In this incident, the victim was responding to an appliance fire within the town limits. Although emergency lights were being utilized during the response, the vehicle’s siren was not activated. As the victim’s vehicle approached the intersecting roadway, another vehicle pulled out into the path of the victim’s vehicle causing him to lose control of the vehicle and eventually collide with a tree. The driver of the other vehicle stated he could not see the lights of the emergency response vehicle because of the embankment at the stop sign, and did not hear a siren.
Discussion: Sound defensive driving skills are one of the most important aspects of safe driving. Every driver/operator should be familiar with the basic concepts of defensive driving. They include anticipating other driver’s actions, estimating visual lead time, knowing braking and reaction times, combating skids, knowing evasive tactics, and having knowledge of weight transfer. It is incumbent upon fire departments to ensure that apparatus driver/operators have periodic training on safe driving, given the risks in emergency response. This applies even with experienced drivers, such as those with commercial drivers’ licenses. Defensive driver techniques address the following basic concepts:4
Anticipating Other Drivers’ Actions
Never assume what another drivers’ actions will be – expect the unexpected. Anticipation is the key to safe driving. Always remember the following control factors:
Visual Lead Time
The concept of visual lead time refers to the driver/operator scanning far enough ahead of the apparatus for the speed it is being driven, to ensure that appropriate action can be taken if it becomes necessary. Visual lead time interacts directly with reaction time and stopping distances. By “aiming high in steering” and “getting the big picture” it is possible to become more keenly aware of conditions that may require slowing or stopping. The driver/operator is responsible for 360-degree driving.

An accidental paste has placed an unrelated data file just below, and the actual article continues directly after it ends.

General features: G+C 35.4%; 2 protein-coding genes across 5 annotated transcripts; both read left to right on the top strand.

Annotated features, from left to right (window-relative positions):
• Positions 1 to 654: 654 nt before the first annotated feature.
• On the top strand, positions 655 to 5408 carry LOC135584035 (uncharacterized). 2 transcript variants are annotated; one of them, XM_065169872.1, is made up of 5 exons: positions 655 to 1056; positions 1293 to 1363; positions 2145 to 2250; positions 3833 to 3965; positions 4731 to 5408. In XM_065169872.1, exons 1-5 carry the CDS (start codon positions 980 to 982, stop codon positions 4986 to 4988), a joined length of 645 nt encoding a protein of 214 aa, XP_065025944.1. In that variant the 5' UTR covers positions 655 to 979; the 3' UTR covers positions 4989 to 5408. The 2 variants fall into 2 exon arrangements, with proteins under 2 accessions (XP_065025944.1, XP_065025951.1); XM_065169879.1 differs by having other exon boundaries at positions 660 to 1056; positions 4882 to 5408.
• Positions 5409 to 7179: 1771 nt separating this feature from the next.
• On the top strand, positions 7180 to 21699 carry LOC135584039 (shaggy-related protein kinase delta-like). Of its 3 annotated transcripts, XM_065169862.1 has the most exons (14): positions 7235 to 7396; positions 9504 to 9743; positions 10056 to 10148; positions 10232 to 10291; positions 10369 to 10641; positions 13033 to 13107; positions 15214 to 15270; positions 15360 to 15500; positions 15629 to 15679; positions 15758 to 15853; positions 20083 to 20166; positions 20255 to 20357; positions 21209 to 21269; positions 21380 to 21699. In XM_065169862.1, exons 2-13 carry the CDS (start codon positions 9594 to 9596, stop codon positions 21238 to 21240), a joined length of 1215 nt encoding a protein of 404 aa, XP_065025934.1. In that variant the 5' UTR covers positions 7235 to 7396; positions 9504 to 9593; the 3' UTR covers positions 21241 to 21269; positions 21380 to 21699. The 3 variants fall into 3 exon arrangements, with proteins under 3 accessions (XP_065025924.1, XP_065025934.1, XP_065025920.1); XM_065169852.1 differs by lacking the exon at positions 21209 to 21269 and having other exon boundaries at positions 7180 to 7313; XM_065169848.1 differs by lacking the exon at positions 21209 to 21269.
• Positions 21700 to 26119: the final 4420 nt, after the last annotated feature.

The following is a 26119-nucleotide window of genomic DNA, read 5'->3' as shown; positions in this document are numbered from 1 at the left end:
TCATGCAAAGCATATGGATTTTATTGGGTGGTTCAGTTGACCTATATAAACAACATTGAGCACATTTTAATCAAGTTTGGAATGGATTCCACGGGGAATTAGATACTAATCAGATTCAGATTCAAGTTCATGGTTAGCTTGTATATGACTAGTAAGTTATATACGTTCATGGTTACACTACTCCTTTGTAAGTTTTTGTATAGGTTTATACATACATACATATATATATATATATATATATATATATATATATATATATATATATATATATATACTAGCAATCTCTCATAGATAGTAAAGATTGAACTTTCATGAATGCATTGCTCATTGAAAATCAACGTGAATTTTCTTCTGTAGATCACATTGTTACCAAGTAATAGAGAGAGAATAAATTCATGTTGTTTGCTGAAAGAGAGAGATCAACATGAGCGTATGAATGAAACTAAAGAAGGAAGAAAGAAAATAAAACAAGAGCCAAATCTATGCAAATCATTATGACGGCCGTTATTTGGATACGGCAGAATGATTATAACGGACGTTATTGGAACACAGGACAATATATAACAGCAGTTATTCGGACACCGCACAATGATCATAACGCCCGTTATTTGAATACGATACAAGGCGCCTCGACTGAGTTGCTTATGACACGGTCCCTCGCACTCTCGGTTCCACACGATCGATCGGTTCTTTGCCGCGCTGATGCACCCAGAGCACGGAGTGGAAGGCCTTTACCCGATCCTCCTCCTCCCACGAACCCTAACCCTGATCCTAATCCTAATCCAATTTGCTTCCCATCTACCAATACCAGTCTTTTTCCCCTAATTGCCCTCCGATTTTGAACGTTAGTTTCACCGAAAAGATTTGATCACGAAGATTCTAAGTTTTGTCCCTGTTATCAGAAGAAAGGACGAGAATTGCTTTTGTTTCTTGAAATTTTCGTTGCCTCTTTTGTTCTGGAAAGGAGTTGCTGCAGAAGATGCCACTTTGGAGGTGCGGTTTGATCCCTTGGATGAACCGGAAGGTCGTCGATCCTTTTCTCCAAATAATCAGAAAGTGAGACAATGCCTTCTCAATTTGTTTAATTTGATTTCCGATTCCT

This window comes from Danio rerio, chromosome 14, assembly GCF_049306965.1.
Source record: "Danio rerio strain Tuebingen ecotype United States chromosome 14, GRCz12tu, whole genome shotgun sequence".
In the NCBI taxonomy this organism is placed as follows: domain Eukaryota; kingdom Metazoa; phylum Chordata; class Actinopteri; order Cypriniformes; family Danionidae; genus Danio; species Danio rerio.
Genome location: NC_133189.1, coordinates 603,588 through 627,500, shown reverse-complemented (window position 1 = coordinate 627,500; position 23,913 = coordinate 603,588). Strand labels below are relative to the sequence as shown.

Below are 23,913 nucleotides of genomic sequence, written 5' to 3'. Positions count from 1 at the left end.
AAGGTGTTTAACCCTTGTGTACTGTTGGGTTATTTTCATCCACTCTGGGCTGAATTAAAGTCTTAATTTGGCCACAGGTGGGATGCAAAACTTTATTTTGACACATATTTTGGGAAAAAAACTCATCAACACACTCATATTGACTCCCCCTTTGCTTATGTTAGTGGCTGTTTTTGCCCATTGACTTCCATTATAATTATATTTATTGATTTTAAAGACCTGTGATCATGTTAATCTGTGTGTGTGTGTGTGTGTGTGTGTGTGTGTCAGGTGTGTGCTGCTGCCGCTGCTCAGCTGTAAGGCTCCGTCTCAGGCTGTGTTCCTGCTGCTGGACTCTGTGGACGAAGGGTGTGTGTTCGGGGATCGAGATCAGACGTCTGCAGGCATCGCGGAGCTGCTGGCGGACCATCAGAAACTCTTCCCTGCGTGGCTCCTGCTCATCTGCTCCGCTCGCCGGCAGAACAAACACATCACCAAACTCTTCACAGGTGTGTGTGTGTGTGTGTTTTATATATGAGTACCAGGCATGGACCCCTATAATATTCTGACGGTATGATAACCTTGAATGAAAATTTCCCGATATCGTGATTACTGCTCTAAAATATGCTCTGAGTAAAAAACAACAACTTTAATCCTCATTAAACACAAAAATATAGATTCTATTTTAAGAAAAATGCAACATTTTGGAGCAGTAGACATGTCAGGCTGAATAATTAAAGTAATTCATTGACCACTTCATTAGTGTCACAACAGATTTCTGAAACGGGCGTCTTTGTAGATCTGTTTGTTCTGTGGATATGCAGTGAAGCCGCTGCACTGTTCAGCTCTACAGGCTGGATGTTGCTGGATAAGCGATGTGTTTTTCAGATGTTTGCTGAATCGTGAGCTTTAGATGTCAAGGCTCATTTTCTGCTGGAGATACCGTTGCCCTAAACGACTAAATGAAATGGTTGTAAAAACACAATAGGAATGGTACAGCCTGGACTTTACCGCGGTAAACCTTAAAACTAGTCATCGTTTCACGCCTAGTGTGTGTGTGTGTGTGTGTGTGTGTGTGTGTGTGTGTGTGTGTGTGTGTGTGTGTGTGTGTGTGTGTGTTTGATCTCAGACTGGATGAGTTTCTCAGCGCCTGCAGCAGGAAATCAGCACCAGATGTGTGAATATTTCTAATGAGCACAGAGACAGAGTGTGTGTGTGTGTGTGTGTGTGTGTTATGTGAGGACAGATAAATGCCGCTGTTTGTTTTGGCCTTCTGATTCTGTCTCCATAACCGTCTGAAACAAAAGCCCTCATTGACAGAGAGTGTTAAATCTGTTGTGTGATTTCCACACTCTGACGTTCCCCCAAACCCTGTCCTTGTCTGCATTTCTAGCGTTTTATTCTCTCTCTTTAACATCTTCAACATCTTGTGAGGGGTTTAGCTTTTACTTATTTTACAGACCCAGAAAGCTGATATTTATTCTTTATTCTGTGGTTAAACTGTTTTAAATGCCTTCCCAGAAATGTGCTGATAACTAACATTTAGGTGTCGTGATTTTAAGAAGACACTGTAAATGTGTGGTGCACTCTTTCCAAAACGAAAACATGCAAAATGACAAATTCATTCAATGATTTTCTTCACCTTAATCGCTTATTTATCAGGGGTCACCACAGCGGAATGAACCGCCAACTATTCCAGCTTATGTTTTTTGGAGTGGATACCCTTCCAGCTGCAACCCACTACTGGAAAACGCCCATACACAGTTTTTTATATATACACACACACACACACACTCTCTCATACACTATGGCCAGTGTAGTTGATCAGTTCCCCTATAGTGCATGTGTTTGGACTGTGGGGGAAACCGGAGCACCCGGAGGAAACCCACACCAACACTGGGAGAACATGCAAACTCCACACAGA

Braking and Reaction Time
A driver/operator should know the total stopping distance for a particular fire apparatus. The total stopping distance is the sum of the driver/operator reaction distance and the vehicle braking distance. The driver/operator reaction distance is the distance a vehicle travels while a driver/operator is transferring his foot from the accelerator to the brake pedal after perceiving the need for stopping. The braking distance is the distance the vehicle travels from the time the brakes are applied until the apparatus comes to a complete stop.
Avoiding conditions that lead to skidding is as important as knowing how to correct skids once they occur. The following are some of the most common causes for skids:
During an evasive maneuver, the drivers’ hands should not leave the steering wheel. Drivers should not lean or sway back and forth in the seat, and they should use their arms to steer the emergency vehicle/apparatus. Drivers should look ahead of the stopped vehicle, concentrating on where they want to be. In the event of a panic stop by a vehicle ahead, emergency vehicle drivers should pass the vehicle on the left side because the civilian driver’s likely next move is to pull to the right, as is generally required by law.
The effects of weight transfer must be considered in the safe operation of emergency vehicles/apparatus. Weight transfer occurs as the result of laws of physics that state that objects in motion tend to stay in motion; objects at rest tend to remain at rest. Whenever a vehicle undergoes a change in velocity or direction, weight transfer takes place relative to the severity of the change.4
Discussion: Line-of-sight for motorists is one of the most important safety issues at an intersection. The ability of drivers to be able to see approaching traffic to determine if it is safe to enter the intersection is critical. Areas along the approach to an intersection and across the corners should be clear of obstructions that might block the driver’s view of approaching traffic. In this incident, line-of-sight at the intersection was obstructed by a 5-foot high embankment, and although there is no evidence this directly caused the collision, the obstructed view likely prevented the drivers from seeing each other thereby causing a delay in their reaction time.